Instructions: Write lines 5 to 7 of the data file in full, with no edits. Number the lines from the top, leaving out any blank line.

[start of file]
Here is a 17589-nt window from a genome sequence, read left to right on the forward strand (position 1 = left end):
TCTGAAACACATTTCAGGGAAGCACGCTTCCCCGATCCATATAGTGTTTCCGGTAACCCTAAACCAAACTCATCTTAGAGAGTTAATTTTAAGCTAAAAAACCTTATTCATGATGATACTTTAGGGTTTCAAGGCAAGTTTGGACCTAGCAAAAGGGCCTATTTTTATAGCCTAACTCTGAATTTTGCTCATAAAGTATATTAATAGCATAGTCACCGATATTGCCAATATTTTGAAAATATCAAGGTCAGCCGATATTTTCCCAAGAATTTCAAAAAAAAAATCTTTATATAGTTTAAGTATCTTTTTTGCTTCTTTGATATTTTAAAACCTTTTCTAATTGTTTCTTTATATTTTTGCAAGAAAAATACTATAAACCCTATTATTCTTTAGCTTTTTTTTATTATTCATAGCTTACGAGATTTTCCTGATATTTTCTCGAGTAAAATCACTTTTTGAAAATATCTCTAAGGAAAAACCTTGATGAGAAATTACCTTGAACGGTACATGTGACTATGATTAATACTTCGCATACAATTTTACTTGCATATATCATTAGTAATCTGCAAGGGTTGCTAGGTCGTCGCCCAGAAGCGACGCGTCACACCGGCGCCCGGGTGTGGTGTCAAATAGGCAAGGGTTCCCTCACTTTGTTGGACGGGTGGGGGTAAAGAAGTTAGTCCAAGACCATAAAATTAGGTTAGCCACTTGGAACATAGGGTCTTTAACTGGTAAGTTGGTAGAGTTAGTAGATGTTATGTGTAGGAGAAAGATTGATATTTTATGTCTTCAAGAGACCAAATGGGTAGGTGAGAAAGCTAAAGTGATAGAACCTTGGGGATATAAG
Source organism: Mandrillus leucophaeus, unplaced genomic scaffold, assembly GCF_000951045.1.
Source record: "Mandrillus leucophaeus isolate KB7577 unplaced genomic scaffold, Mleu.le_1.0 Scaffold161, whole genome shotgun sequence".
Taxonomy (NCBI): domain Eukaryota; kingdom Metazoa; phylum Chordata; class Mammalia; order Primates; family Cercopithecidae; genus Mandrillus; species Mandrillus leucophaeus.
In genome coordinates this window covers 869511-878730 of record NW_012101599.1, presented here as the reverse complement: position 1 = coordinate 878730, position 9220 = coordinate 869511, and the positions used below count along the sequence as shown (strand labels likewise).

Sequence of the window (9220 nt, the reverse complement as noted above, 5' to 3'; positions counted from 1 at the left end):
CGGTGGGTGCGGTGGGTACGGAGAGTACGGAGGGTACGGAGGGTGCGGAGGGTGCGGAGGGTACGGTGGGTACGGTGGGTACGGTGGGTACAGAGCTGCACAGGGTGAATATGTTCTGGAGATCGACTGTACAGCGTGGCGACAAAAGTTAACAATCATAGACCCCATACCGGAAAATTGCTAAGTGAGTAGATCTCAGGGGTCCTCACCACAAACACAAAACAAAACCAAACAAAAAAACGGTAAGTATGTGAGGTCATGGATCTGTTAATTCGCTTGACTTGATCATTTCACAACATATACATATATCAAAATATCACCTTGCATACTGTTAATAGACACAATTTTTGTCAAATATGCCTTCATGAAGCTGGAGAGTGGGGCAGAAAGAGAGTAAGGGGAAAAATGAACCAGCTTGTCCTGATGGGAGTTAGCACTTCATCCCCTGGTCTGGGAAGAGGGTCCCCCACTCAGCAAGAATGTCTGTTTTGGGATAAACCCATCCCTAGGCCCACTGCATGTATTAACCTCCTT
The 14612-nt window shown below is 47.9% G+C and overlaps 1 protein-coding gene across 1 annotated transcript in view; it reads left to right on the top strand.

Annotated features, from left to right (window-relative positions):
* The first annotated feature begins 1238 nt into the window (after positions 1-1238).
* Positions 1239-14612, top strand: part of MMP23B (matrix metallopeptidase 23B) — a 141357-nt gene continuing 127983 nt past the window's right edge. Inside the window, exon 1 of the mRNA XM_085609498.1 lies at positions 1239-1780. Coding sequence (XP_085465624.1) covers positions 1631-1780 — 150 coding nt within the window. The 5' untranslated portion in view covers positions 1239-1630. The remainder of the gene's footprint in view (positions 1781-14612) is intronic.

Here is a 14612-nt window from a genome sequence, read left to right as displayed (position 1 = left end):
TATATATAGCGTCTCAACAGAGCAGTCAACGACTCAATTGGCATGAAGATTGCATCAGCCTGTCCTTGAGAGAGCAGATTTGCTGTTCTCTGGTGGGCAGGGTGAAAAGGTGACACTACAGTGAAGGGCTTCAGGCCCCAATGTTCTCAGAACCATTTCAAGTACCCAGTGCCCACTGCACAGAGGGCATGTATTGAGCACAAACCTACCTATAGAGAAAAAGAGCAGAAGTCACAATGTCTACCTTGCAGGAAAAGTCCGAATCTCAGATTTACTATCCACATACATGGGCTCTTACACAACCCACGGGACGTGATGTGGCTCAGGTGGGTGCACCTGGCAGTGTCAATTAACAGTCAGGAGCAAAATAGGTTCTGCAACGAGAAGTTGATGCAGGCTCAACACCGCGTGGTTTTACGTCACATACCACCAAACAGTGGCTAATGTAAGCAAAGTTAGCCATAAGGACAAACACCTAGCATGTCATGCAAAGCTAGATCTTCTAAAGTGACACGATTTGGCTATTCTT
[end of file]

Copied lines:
Taxonomy (NCBI): domain Eukaryota; kingdom Metazoa; phylum Chordata; class Mammalia; order Primates; family Cercopithecidae; genus Mandrillus; species Mandrillus leucophaeus.
In genome coordinates this window covers 869511-878730 of record NW_012101599.1, presented here as the reverse complement: position 1 = coordinate 878730, position 9220 = coordinate 869511, and the positions used below count along the sequence as shown (strand labels likewise).

Sequence of the window (9220 nt, the reverse complement as noted above, 5' to 3'; positions counted from 1 at the left end):